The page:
We’re programmed to recognize faces from birth. It’s no wonder we see them in wallpaper, tree bark, and the surface of Mars. Deep down, I knew these hallucinations were glitches in my brain’s ability to spot patterns, but they just kept coming.
What made the shadow people all the more disturbing is they were never just chilling out doing their own thing. Walking around the lake, I never spotted them fishing, reading on the docks, or making out on the benches. The shadow people were always on the hunt. They rose from the water, dropped from branches, and lunged at me from the bushes.
I had this childlike notion that the shadow people were real, that my sleep deprivation dulled the feedback from my other senses, allowing me to see them. That’s why when I heard footsteps rushing up behind me, I was relieved to find a bulky man clutching something in his jacket.
When I calmly said, “Is there something I can help you with?” he was taken aback.
He took his hand out of his pocket and laughed. Through a bizarre turn of events, we chatted on the way back to my apartment. It took several blocks for me to realize he’d planned on robbing me, but changed his mind when he saw that there was no fear in my eyes. Over the course of several cigarettes, he all but admitted as much. Still, I was comforted when I turned around and saw a man and not a shadow assuming the shape of one.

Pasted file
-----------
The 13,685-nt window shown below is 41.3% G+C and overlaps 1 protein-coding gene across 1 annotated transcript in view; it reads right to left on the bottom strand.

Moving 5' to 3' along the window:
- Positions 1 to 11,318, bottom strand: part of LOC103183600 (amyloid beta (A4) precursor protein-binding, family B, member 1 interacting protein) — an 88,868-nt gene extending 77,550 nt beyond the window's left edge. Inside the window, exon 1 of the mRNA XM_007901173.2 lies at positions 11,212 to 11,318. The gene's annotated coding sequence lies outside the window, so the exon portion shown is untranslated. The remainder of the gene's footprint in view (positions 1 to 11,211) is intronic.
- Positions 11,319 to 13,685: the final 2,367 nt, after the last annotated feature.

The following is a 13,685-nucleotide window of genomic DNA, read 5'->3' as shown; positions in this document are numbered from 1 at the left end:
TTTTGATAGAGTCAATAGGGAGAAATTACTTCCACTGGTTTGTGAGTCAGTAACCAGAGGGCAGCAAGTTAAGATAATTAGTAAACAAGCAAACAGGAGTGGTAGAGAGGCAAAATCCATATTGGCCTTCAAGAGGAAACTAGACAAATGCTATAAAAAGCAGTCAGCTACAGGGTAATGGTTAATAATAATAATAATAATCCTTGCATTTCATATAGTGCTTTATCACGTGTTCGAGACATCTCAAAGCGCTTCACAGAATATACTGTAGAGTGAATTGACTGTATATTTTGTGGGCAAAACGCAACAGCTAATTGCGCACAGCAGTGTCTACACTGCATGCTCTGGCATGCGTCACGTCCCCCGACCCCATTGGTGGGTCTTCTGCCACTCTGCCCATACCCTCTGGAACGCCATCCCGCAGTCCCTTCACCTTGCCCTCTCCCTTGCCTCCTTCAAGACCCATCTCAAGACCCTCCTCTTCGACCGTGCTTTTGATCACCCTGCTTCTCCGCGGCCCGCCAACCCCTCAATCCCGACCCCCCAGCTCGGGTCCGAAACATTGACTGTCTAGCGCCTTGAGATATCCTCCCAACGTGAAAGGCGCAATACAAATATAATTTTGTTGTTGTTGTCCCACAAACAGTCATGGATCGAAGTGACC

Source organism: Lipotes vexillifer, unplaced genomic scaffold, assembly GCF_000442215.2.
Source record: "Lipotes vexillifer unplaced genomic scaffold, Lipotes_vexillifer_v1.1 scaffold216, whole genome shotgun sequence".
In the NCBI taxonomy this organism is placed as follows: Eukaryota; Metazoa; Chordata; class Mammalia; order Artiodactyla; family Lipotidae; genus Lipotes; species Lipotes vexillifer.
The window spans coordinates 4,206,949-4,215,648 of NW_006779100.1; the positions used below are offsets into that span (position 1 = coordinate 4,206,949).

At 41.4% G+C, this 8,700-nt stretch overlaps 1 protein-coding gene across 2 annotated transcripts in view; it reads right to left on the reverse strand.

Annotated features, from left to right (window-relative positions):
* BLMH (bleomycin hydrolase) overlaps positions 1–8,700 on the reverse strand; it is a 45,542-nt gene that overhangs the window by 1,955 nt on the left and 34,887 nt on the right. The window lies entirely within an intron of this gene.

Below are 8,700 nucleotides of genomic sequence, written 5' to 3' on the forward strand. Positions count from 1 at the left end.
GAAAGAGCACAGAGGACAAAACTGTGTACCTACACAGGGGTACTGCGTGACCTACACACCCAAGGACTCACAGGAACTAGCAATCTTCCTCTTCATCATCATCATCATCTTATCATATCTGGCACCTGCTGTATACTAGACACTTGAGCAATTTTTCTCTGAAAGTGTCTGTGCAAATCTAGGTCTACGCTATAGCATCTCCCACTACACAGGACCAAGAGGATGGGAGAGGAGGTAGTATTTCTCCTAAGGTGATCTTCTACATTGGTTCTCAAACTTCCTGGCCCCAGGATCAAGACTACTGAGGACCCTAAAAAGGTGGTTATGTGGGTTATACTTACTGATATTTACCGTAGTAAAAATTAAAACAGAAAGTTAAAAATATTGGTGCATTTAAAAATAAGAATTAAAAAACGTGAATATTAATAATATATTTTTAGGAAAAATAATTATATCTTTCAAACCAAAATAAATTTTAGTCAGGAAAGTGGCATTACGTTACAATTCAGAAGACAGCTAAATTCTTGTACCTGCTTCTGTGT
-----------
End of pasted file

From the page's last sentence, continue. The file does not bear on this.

Rational fears are topics worthy of your writing, but psychological terror shouldn’t be so easily defined. Show us your shadow people. Share the ghosts in your basement. Give us something we’re not used to seeing.
Rather than purging your fear with some loud distraction, I dare you to embrace the silence. I dare you to ask yourself the following question:
Wouldn’t It be Terrible If?…
I’ve written articles on one of the easiest ways for writers to find inspiration by asking “What if” questions.
What if a house cat got exposed to gamma radiation and hulked out at the sight of a laser pointer?
What if a house cat foiled a group of terrorists by knocking houseplants onto them?
What if a house cat thwarted a serial killer by triggering all his traps before they hurt anyone?
Horror stories start with a modified version of the same question: “Wouldn’t it be terrible if this happened?”
Wouldn’t it be terrible if the only reason the monster in my closet hasn’t struck yet is because I wasn’t ripe?
Wouldn’t it be terrible if there was an anti-Halloween where demons come to earth posing as people?
Wouldn’t it be terrible if everyone on earth stared at me when I wasn’t looking, but somehow I found out it was happening?
Next time you’re searching for inspiration, I dare you to stare into the dark until you find something. Next time you recognize an irrational fear, make a note of it. If it keeps rising on its own, you’ll know it has staying power. Indulge it, let it drive you crazy, then direct its evolution.
Why dismiss your fear, when you can put it to work? Developing it into a story might just be the best way to overcome it. These waking nightmares might just be your subconscious’s way of plotting. After all it’s not madness if you use it.